Education is a Matter of the Heart

On January 31st, we celebrate the feast day of St. John Bosco, whose words, Remember, Education is a Matter of the Heart, are a credo of educators around the world.

Don Bosco, as he was known, was a nineteenth century Italian priest who dedicated his life to the education of young people, particularly those living in poverty. As a young priest, he founded the now worldwide order of Salesian priests and brothers to serve the poor boys of Turin in an industrializing Italy and worked with St. Mary Mazzarello to form the Daughters of Mary Help of Christians to perform similar work for young girls. He is regarded, among other things, as the patron saint of apprentices, schoolchildren, juvenile delinquents, and magicians.

Don Bosco’s philosophy of education, which he labelled the Preventive System, is based on reason, religion, and kindness. It is a philosophy that very much views education as a process that encompasses the whole child.

It begins with ensuring that the most basic needs of the child are being met.

It involves creating a safe environment in which a child can thrive and grow and learn.

The environment is also a vigilant one in which expectations are known, temptations and opportunities to stray are minimized, and forewarning to prevent an imminent problem is viewed as far superior to punishment to correct a behavior after it has occurred.

It is a philosophy that requires educators, and really all school staff, to have discerned that their vocation revolves around supporting children.

Religion was at the center of Don Bosco’s life and his philosophy of education, but he understood and made it clear that religion was not something that could be forced on students. If I wanted to generalize his philosophy of education beyond religion, I could argue that the keys were having a set of core values and beliefs, the sense of belonging, and the knowledge that you were part of something bigger than yourself.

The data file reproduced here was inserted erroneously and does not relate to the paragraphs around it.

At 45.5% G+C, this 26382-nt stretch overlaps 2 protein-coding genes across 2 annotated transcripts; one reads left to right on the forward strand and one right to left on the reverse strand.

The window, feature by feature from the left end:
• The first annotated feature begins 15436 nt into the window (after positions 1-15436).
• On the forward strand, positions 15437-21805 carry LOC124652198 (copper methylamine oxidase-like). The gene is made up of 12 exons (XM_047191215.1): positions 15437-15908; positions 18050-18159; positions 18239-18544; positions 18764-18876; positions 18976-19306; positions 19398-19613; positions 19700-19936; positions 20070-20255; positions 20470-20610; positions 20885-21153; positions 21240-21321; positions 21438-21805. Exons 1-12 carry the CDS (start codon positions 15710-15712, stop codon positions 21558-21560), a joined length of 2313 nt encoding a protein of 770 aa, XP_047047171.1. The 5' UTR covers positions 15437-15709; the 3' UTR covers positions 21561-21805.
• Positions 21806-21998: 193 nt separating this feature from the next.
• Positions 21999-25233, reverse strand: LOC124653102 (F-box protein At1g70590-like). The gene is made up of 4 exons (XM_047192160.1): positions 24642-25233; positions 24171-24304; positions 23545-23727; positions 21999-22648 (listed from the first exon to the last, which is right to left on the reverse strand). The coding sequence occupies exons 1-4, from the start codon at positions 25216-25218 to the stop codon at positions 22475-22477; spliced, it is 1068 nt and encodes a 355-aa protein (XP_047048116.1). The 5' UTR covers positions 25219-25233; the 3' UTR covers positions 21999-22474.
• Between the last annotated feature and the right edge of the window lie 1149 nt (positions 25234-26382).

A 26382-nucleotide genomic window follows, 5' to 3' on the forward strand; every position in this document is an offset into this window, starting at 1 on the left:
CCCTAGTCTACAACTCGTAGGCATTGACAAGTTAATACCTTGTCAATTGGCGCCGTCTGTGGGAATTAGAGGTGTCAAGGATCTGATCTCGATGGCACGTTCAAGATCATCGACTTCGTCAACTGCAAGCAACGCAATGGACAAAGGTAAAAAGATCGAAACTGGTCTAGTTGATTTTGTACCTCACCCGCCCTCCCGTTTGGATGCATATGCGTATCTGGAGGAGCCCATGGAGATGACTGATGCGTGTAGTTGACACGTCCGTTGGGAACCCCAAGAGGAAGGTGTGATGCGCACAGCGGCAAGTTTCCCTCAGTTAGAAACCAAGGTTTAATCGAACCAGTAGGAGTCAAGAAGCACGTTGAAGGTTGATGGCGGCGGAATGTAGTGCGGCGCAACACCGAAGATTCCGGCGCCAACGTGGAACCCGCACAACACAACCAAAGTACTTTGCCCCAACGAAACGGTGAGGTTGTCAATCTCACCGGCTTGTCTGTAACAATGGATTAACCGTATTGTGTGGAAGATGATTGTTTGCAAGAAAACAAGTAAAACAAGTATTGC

Don Bosco viewed a primary purpose of education as preparing children to be successful in life. His curriculum included life skills, social skills, and of course, vocational skills. When my father taught at Don Bosco Tech in Boston in the 1950s and 1960s, the traditional trades of building construction, carpentry, graphic arts, and printing that were present in Don Bosco’s days had been supplemented by offerings in electricity and electronics. When I joined the faculty in the 1980s, the school already had programs centered around Wang word processors and was installing its first DEC Vax mini-computer and computer science program.

Don Bosco understood the importance of the arts and physical education, stating “Give them ample liberty to jump, run, make a din as much as they please. Gymnastics, music, declamation (of poems, etc.), theatricals, hikes, are very effective methods for getting discipline; they favour good living and good health.

Finally, at a very early age, Don Bosco learned the importance of engaging your audience before attempting to instruct them, of meeting them where they are. As I noted above, he is the patron saint of magicians as well as schoolchildren. As a young boy, he watched and learned from jugglers and other performers. He quickly learned how to use these skills to draw people in with a performance before ending with prayer, his interpretation of the Sunday sermon, or other lesson.

Why write about Don Bosco?

Why write about an Italian priest who lived in the 1800s, even if the order he founded today serves over 1 million students through 4,400 schools and vocational training centers in 132 countries?